Your furnace has a large barrel-shaped component called a blower motor that forces the warmed air from the furnace to all the rooms of your home. The motor rapidly turns a fan to push the air out of the furnace. To prevent this fan from seizing up, you should carefully remove it and lubricate it to help prolong the lifespan of your furnace. 

With all power to your furnace shut off, locate the furnace blower and detach the bolts from its housing with a wrench. Gently remove the blower, then locate the oil ports on its motor and shaft. Consult your furnace’s owner’s manual for the specific oil port locations and how much oil to add to each port. Reattach the blower to the furnace, then power the unit back on. The newly oiled blower motor should run smoothly.

Clean all debris from heat pumps, as well as intake and exhaust vents

Even if your furnace seems to be working normally, it’s essential to keep its various components clean. Make sure there is a minimum clearance of five feet around your intake and exhaust pipes. If you have any shrubs or other vegetation growing nearby, trim them back and clear the area of all clutter. While you may feel tempted to hide or cover your intake and exhaust vents, it can be dangerous to do so. With a flashlight, look inside the pipes to make sure there is nothing blocking airflow, such as small animal nests, ice, dead leaves or any dirt or debris.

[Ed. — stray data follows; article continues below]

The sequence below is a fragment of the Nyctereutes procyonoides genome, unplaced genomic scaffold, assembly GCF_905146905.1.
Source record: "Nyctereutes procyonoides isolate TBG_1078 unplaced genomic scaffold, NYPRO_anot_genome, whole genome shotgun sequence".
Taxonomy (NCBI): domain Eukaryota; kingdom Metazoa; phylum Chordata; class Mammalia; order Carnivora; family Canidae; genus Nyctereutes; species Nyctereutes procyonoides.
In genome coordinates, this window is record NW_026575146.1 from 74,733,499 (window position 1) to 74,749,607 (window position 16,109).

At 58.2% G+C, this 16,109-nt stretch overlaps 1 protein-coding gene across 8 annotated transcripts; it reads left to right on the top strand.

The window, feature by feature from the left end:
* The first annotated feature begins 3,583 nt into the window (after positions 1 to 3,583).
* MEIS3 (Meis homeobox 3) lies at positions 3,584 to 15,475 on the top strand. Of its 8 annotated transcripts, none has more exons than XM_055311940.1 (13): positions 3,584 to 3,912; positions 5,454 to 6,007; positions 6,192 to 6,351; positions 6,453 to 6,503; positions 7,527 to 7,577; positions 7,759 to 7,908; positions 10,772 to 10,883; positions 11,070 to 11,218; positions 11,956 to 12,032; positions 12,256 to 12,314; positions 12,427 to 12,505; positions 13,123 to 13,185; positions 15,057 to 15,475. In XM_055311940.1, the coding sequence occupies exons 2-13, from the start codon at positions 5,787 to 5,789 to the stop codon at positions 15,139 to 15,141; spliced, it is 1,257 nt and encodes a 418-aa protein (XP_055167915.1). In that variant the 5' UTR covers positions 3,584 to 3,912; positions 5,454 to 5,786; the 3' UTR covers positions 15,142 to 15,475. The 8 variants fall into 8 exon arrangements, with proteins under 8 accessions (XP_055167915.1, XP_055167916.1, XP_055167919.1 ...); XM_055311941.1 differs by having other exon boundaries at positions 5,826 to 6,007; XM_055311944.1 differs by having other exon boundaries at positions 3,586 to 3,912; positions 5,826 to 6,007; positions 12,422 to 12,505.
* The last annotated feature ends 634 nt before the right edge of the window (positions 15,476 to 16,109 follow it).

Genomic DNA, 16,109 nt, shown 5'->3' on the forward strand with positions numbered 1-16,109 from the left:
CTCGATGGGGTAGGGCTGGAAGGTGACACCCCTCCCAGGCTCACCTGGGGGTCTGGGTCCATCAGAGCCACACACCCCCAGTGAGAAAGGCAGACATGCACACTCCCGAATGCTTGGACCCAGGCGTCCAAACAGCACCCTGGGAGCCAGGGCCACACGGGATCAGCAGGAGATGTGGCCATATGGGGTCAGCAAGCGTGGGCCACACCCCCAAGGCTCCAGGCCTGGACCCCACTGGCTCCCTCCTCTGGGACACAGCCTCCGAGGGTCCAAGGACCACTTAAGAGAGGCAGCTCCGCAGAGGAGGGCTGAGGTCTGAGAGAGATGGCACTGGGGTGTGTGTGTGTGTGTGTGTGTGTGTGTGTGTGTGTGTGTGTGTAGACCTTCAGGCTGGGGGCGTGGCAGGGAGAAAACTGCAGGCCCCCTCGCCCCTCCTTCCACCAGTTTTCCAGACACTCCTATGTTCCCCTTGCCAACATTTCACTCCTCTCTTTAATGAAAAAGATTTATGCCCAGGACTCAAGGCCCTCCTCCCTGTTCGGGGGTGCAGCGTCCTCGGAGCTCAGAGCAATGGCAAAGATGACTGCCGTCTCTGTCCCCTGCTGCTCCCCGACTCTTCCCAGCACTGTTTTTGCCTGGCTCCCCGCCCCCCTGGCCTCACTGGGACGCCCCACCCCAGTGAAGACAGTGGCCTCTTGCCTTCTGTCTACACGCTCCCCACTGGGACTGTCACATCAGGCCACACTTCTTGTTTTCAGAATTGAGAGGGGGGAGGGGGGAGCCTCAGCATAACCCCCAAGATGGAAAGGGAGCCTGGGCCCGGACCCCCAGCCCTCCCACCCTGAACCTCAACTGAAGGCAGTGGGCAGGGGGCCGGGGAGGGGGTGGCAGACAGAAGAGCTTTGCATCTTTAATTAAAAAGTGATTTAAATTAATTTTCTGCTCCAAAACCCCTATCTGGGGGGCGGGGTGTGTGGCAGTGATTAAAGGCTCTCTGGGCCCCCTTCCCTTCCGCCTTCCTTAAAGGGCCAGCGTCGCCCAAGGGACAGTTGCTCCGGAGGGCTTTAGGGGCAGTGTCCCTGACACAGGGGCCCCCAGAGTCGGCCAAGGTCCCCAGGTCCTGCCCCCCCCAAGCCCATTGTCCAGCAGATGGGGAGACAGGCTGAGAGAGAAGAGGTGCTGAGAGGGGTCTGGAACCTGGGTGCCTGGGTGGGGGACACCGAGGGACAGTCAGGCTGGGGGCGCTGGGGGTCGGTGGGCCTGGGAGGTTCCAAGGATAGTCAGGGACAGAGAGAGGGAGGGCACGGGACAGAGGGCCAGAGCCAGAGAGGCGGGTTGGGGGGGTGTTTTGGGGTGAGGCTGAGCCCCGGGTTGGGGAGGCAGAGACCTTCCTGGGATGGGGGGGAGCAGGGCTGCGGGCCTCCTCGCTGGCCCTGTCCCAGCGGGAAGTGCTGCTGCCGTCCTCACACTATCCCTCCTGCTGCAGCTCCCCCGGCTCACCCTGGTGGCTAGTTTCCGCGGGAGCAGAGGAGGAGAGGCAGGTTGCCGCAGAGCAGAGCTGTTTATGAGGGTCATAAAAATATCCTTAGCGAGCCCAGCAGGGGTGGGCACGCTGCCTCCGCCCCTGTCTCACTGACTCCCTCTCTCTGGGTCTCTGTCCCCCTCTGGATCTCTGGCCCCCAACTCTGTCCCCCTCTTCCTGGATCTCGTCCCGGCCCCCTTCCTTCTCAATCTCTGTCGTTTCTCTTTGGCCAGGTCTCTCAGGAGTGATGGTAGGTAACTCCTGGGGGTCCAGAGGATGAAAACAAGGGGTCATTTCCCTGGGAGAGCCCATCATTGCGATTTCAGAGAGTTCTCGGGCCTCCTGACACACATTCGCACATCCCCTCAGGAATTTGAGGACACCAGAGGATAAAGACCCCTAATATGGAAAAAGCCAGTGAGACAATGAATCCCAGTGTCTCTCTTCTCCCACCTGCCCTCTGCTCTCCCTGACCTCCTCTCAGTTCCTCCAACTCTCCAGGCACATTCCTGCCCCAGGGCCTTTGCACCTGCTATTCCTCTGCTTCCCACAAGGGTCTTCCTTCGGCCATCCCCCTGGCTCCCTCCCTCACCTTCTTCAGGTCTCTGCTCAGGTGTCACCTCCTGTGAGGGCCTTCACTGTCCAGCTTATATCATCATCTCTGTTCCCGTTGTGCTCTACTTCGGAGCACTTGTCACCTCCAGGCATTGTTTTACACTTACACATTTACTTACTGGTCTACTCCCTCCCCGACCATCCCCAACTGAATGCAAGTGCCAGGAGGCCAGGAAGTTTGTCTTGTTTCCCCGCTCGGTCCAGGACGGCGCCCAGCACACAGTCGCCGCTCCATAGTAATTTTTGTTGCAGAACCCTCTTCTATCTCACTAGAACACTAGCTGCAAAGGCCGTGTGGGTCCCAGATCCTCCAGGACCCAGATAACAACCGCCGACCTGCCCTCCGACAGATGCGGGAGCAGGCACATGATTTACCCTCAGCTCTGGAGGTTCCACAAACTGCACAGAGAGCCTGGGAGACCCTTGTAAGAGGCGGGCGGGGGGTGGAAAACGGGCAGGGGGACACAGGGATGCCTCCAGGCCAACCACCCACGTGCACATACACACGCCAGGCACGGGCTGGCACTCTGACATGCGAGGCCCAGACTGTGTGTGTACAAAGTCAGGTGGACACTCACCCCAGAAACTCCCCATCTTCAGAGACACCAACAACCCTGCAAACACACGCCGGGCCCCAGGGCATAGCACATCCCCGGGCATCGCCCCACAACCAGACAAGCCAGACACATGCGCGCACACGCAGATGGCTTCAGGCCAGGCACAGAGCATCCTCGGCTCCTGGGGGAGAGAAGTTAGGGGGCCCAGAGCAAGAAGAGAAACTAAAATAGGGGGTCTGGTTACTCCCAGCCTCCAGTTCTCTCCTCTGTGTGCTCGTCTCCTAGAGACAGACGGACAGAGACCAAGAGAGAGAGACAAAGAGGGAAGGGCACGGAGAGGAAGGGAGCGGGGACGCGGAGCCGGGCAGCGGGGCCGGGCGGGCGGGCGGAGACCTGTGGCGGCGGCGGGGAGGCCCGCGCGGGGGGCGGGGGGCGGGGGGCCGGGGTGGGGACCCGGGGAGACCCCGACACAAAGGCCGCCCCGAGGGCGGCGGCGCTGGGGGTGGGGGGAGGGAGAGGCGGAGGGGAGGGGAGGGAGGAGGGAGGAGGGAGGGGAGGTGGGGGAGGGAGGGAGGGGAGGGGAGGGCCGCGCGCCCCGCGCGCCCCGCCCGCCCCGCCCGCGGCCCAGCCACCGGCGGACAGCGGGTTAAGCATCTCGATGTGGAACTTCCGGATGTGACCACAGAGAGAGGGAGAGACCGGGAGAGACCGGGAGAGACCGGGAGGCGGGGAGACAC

Not Sure How to Fix the Problem? Call in the Pros!

At Above & Beyond HVAC Services, we have been providing HVAC repair, installation and maintenance to our neighbors in the Delmarva area for more than 20 years. We provide both residential and commercial service, and provide 24-hour emergency response for your peace of mind. Whether you need a standard HVAC maintenance plan, a free estimate on a new HVAC installation or a free second opinion on a repair estimate from a different company, we invite you to give us a call. We pride ourselves on our ability to provide fast, friendly and honest service, no matter how large or small your needs may be.